Certainly some of the turmoil comes as a result of the nationwide attempt to improve precollegiate education, such as attempts to set learner "outcomes.'' Some of it, too, can be traced to changing demographic and immigration patterns that have led to the fast-growing number of minority and limited-English-proficient students enrolled in districts throughout the country.
But the culture clash also results from broader social changes--some of them bequeathed by the civil-rights and women's movements--meeting more conservative forces, including the political rise of religious fundamentalism.
One proponent of multicultural approaches, James A. Banks, a professor of education and the director of the Center for Multicultural Education at the University of Washington in Seattle, goes so far as to describe the push for a more inclusive curriculum as "the civil-rights movement ... for the classroom.''
In higher education, the issue of political correctness has over the past several years become an emotional flash point, fanned by the publication of such critical works as Dinesh D'Souza's Illiberal Education: The Politics of Race and Sex on Campus in 1991 and the attention of the national media. Under the banner of political correctness, efforts have been launched on campuses nationwide to include the contributions of people other than white European and American males in history and literature courses, to curb "hate speech,'' and to prevent date rape.
But even the terms used in the debate can rile: Many who support efforts to be more sensitive about educational equity for all groups bridle at the term "political correctness,'' viewing it as a right-wing silencing technique.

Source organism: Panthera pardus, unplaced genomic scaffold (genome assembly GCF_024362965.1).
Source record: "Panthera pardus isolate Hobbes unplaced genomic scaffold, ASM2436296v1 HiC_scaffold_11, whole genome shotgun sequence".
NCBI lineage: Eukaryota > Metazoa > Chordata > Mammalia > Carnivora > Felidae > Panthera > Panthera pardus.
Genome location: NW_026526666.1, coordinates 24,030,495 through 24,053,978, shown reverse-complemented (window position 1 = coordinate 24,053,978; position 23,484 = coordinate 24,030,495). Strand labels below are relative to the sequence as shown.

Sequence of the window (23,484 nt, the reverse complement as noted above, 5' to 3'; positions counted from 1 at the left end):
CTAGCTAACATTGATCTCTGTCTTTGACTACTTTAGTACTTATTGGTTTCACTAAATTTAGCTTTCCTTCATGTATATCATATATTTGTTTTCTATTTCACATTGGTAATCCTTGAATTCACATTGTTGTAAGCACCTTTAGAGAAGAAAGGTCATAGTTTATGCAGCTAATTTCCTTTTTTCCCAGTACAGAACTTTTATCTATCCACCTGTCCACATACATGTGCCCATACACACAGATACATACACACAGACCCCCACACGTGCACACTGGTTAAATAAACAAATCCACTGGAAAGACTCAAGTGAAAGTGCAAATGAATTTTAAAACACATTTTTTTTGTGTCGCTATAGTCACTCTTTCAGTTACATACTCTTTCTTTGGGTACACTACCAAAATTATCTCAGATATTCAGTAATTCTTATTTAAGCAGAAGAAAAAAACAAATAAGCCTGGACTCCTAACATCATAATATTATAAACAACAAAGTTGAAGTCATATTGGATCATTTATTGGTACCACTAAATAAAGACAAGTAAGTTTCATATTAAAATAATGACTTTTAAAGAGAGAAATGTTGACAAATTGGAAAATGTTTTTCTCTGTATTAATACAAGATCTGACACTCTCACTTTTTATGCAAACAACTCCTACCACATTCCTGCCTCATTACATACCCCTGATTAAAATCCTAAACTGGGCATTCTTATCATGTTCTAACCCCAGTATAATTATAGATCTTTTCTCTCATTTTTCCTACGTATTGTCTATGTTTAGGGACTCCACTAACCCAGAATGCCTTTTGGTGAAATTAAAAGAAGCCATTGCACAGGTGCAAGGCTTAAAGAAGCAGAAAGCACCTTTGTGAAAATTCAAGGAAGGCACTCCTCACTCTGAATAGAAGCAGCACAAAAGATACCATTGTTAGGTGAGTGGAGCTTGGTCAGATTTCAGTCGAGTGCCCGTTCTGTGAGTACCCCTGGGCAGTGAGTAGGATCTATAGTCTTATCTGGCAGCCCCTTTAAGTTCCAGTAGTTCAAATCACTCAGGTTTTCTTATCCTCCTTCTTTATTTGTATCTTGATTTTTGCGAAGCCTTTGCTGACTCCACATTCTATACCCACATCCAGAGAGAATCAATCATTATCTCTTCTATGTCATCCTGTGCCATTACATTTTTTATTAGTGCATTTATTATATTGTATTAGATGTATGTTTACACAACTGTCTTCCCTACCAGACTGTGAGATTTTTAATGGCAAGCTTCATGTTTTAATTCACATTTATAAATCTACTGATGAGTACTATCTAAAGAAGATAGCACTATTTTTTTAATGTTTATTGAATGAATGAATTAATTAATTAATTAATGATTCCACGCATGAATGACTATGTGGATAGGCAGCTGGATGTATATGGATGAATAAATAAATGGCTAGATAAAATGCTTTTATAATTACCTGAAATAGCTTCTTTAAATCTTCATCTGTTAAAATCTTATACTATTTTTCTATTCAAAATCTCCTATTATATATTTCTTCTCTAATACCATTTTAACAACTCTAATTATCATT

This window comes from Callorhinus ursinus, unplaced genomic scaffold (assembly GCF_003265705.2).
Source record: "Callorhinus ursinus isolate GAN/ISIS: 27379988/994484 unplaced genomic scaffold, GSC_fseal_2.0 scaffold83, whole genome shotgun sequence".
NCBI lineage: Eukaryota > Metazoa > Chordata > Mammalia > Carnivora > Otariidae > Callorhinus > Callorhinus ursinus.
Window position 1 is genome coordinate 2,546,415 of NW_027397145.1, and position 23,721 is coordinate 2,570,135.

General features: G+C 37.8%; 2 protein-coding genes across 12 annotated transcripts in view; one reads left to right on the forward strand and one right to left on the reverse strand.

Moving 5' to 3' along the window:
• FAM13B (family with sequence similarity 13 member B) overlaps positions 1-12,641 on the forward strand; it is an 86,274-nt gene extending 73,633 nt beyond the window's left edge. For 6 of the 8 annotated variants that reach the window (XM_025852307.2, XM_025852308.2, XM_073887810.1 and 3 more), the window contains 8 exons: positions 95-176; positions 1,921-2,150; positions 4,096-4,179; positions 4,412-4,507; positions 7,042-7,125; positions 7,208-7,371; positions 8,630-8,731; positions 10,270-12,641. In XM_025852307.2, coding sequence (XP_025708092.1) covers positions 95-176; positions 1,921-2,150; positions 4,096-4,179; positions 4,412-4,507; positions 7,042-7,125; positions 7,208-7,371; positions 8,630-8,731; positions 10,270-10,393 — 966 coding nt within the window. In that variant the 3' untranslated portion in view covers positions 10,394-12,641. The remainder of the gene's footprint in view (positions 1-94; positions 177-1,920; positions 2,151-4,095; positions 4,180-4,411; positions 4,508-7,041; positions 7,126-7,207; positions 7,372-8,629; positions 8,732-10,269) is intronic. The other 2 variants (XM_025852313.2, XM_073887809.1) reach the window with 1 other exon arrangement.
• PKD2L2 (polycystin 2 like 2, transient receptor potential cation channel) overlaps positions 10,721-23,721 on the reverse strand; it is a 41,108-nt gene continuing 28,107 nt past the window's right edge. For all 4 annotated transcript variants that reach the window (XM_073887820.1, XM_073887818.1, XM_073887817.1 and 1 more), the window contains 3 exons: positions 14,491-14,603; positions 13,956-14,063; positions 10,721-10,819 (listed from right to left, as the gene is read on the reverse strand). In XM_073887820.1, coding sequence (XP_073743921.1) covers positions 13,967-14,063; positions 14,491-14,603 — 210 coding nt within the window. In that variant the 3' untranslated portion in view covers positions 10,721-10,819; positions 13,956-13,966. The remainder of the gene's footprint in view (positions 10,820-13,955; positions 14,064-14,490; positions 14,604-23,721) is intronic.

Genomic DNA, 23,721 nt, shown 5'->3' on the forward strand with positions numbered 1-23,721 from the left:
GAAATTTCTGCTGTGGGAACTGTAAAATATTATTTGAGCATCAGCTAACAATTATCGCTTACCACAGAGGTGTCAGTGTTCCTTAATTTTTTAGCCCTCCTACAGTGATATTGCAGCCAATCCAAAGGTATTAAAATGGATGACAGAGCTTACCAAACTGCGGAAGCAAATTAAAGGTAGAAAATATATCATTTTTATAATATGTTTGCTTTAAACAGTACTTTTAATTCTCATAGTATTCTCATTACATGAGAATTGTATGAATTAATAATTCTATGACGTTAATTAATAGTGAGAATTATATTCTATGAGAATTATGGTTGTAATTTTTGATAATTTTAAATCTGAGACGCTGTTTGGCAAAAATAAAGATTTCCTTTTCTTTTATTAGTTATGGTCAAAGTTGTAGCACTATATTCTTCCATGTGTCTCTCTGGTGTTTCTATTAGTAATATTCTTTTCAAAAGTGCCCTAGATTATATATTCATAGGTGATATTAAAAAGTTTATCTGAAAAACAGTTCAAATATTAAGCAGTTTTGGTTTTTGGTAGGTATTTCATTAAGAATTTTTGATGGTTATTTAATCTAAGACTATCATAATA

Struggle for Power
As might be expected, the debate appears more diffuse in the K-12 arena, occurring here and there across the nation's more than 15,000 school districts, than it is in the insular and self-reflective world of higher education.
But that does not mean those who feel passionately about these issues--regardless of where they fall on the ideological spectrum--are not making themselves heard.
In its annual report "Attacks on the Freedom to Learn,'' People for the American Way, a liberal constitutional-rights watchdog group, found in the 1992-93 school year the largest number ever--395 incidents in 44 states--of censorship and other challenges to school materials and practices in its 11-year history of conducting the study.
Emotions may be even more intense in precollegiate circles because the minds and morals of young, impressionable children in a compulsory, taxpayer-funded education system are at stake.
But there are other reasons, too.
"I think the debate is more contentious now because there is a real danger of [the traditionally powerful] losing power over the curriculum,'' says Sonia Nieto, an associate professor of education in the cultural-diversity and curriculum-reform program at the University of Massachusetts at Amherst. "And when you lose power over the curriculum, you lose power over what children are taught and what they get to believe is the truth.''
Banks of the University of Washington says the debate about reshaping the look and content of public education indicates the success of the multicultural movement.
"The real issue is America will be reimagined, reinvented,'' he says. "The struggle is over who is going to reinvent it, reimagine it.''
But he takes issue with the idea that negative reactions to inclusion and equity are becoming commonplace.
"All of this work [in multicultural education] is going on very quietly,'' Banks says. "The elite has constructed the notion'' that there is a backlash against efforts to promote cultural diversity and equity.
"What you see in the pages of The New York Times does not reflect the heartland,'' he says.
In many cases, Banks may be correct--that changes in attitudes, curricular materials, and extracurricular activities are expected and accepted. After all, he and others point out, there is consensus in most communities that the needs of a diverse group of students demand attention.